Intentional Investing: Devon Energy (DVN)


Black Gold, Texas Tea, Bubblin’ Crude – whatever you call it, at this point, oil still makes the world move. Energy has been the best-performing market sector year to date, with an increase of 65%, compared to the S&P 500’s decline of -15% as of November 15th. Devon Energy is an independent energy company engaged in the exploration, development, and production of oil and natural gas that has returned 75% year to date. And with an $80.48 price target, Devon Energy still has room to run.

Devon Energy is based in Oklahoma City, Oklahoma, on the S&P 500 index, and concentrates its operations in five oil and gas play in the U.S. DVN explores the Anadarko Basin, Delaware Basin, Eagle Ford, Williston Basin, and Powder River Basin, which include the states of Oklahoma, Texas, New Mexico, North Dakota, and Wyoming. 49% of what they recover is oil. The rest is natural gas and other gas liquids.

Like most oil and gas companies, Devon’s stock price is influenced by the rise and fall of oil prices. Oil has traded anywhere from a low of about $62 per barrel to about $130 per barrel in the last year. With oil trading at about $80.00 per barrel, DVN stock has followed. Devon is in a longer-term uptrend with its stock price, and its 50-day moving average is above its 200-day moving average price, which is usually bullish. Devon’s stock hit a 52-week low of $35.55 last December and a 52-week high of $79.40 in June.

Devon Energy has a fixed plus variable dividend policy. They have a current fixed dividend of 18 cents per share but have decided to pay out 50% of their earnings to shareholders as dividends. The latest declared dividend is $1.35 per share, payable on December 30, 2022, to shareholders of record on December 12, 2022. Counting this plus the last 3 dividends, Devon will have paid out $5.17 per share for the year. The current price when writing this of $69.62 gives you a yield of 7.43%.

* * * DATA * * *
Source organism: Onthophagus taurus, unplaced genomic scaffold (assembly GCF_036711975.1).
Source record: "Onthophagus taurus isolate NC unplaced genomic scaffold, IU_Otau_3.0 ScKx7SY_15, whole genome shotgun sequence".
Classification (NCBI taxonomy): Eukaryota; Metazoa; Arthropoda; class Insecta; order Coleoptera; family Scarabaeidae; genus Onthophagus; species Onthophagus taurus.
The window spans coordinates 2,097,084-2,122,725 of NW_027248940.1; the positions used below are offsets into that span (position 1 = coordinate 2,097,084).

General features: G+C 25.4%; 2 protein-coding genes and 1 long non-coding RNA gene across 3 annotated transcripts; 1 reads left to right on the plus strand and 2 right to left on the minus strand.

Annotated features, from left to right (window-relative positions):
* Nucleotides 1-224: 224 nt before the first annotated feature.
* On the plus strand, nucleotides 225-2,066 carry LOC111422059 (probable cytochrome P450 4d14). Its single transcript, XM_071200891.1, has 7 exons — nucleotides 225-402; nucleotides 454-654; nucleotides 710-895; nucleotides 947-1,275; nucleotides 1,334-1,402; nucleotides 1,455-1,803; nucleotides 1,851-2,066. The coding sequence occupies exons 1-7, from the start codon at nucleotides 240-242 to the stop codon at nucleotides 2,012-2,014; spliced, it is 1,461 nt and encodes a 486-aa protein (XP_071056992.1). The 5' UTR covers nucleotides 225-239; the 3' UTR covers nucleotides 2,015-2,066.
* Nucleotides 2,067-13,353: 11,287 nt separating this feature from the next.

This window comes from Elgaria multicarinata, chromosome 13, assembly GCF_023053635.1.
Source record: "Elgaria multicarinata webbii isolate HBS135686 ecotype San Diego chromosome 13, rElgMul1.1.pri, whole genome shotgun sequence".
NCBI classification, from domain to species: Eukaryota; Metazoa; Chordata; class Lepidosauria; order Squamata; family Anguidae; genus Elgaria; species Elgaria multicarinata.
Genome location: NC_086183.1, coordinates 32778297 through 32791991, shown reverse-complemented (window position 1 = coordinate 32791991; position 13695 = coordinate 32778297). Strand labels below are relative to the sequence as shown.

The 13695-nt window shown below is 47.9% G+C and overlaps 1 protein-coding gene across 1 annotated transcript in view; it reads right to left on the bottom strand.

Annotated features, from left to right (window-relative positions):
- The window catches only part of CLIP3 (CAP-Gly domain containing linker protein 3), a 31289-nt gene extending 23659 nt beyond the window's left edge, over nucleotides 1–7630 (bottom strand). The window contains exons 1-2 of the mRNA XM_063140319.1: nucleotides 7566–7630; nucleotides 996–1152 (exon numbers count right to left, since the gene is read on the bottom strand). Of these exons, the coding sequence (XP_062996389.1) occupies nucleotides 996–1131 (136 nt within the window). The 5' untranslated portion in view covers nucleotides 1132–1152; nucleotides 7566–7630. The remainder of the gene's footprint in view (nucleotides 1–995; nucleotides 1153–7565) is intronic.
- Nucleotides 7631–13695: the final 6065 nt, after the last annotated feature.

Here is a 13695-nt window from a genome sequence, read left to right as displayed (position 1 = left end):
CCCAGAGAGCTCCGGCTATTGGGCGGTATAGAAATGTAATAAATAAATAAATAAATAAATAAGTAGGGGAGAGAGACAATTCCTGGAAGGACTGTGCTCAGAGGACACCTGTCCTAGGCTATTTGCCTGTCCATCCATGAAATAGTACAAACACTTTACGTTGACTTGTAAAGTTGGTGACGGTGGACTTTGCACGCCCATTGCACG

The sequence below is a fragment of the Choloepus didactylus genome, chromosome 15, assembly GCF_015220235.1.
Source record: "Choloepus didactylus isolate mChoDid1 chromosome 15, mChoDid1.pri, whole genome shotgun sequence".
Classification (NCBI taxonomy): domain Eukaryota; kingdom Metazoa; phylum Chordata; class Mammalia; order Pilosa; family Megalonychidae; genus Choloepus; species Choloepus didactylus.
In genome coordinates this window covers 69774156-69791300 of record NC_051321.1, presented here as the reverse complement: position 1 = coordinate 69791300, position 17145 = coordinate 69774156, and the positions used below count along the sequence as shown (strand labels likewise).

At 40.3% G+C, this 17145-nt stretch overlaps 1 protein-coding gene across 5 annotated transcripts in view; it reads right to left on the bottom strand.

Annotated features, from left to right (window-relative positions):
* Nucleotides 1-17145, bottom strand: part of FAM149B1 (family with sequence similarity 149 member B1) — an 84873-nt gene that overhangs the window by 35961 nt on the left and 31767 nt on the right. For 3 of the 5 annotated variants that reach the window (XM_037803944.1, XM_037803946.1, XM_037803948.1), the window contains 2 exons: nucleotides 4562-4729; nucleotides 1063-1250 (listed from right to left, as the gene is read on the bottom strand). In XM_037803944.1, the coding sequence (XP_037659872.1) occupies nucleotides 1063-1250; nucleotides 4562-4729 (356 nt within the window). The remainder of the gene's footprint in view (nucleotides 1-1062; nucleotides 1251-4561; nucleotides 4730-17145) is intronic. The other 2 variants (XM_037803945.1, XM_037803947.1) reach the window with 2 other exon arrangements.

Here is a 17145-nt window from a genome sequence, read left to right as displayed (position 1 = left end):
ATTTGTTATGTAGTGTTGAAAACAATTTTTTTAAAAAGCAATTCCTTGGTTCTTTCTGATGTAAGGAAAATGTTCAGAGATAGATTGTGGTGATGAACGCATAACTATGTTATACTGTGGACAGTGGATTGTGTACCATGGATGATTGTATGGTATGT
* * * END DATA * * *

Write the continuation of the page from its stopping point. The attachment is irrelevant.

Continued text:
This payout and yield will vary depending on Devon’s earnings, which greatly depend on the oil price. However, if you can handle a fluctuating income stream and think the price of oil and gas will stay high for the foreseeable future, Devon might be worth a look.

To help determine if Devon is inexpensive, we can look at a couple of ratios. Devon has a Price/Earnings (P/E) ratio of 7.3 compared to the market average of 21.03 (as of November 11, 2022). Also another valuation measurement is the PEG ratio. This shows how fast the company is growing (the G) compared to its P/E ratio). The lower, the better, and Devon has a PEG of .19. Anything under 1.00 is usually considered inexpensive. Devon is still in the upper range of its recent price history, so it may pay to wait for a pullback before jumping in. However, you will need to own the shares before December 12th to receive the most recently announced dividend. You decide what works best for you.

As always, do your due diligence before buying any stock. Full disclosure, I do own Devon Energy in my portfolio. Sources include Schwab and Yahoo Finance.

(Intentional Investing is a weekly column written by Kyle Smith from Floyd County, TX, based upon his investment knowledge and does not represent the views or opinions of the Floyd County Record. You can reach Mr. Smith via email at

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